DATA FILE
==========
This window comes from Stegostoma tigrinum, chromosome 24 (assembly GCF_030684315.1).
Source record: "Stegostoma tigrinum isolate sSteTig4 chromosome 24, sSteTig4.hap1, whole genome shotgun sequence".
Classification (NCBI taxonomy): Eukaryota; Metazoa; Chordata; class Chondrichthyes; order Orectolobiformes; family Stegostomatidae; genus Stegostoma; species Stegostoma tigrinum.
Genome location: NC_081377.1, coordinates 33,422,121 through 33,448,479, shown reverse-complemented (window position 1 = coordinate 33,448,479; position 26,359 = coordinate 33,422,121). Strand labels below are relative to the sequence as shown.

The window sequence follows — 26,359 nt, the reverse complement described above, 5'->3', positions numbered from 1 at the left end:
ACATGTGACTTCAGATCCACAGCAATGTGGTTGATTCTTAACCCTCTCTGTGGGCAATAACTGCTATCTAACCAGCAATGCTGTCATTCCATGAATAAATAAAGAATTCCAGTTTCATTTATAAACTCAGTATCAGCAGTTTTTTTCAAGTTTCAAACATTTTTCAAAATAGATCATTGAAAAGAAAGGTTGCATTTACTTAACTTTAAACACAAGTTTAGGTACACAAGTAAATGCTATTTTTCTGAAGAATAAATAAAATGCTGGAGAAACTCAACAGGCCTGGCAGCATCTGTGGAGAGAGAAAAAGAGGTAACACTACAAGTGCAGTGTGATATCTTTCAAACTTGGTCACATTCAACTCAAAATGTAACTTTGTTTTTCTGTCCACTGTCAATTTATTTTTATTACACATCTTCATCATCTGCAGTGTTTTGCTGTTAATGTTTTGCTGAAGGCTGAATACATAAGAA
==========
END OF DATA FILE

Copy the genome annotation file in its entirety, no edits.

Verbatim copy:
This window comes from Stegostoma tigrinum, chromosome 24 (assembly GCF_030684315.1).
Source record: "Stegostoma tigrinum isolate sSteTig4 chromosome 24, sSteTig4.hap1, whole genome shotgun sequence".
Classification (NCBI taxonomy): Eukaryota; Metazoa; Chordata; class Chondrichthyes; order Orectolobiformes; family Stegostomatidae; genus Stegostoma; species Stegostoma tigrinum.
Genome location: NC_081377.1, coordinates 33,422,121 through 33,448,479, shown reverse-complemented (window position 1 = coordinate 33,448,479; position 26,359 = coordinate 33,422,121). Strand labels below are relative to the sequence as shown.

The window sequence follows — 26,359 nt, the reverse complement described above, 5'->3', positions numbered from 1 at the left end:
ACATGTGACTTCAGATCCACAGCAATGTGGTTGATTCTTAACCCTCTCTGTGGGCAATAACTGCTATCTAACCAGCAATGCTGTCATTCCATGAATAAATAAAGAATTCCAGTTTCATTTATAAACTCAGTATCAGCAGTTTTTTTCAAGTTTCAAACATTTTTCAAAATAGATCATTGAAAAGAAAGGTTGCATTTACTTAACTTTAAACACAAGTTTAGGTACACAAGTAAATGCTATTTTTCTGAAGAATAAATAAAATGCTGGAGAAACTCAACAGGCCTGGCAGCATCTGTGGAGAGAGAAAAAGAGGTAACACTACAAGTGCAGTGTGATATCTTTCAAACTTGGTCACATTCAACTCAAAATGTAACTTTGTTTTTCTGTCCACTGTCAATTTATTTTTATTACACATCTTCATCATCTGCAGTGTTTTGCTGTTAATGTTTTGCTGAAGGCTGAATACATAAGAA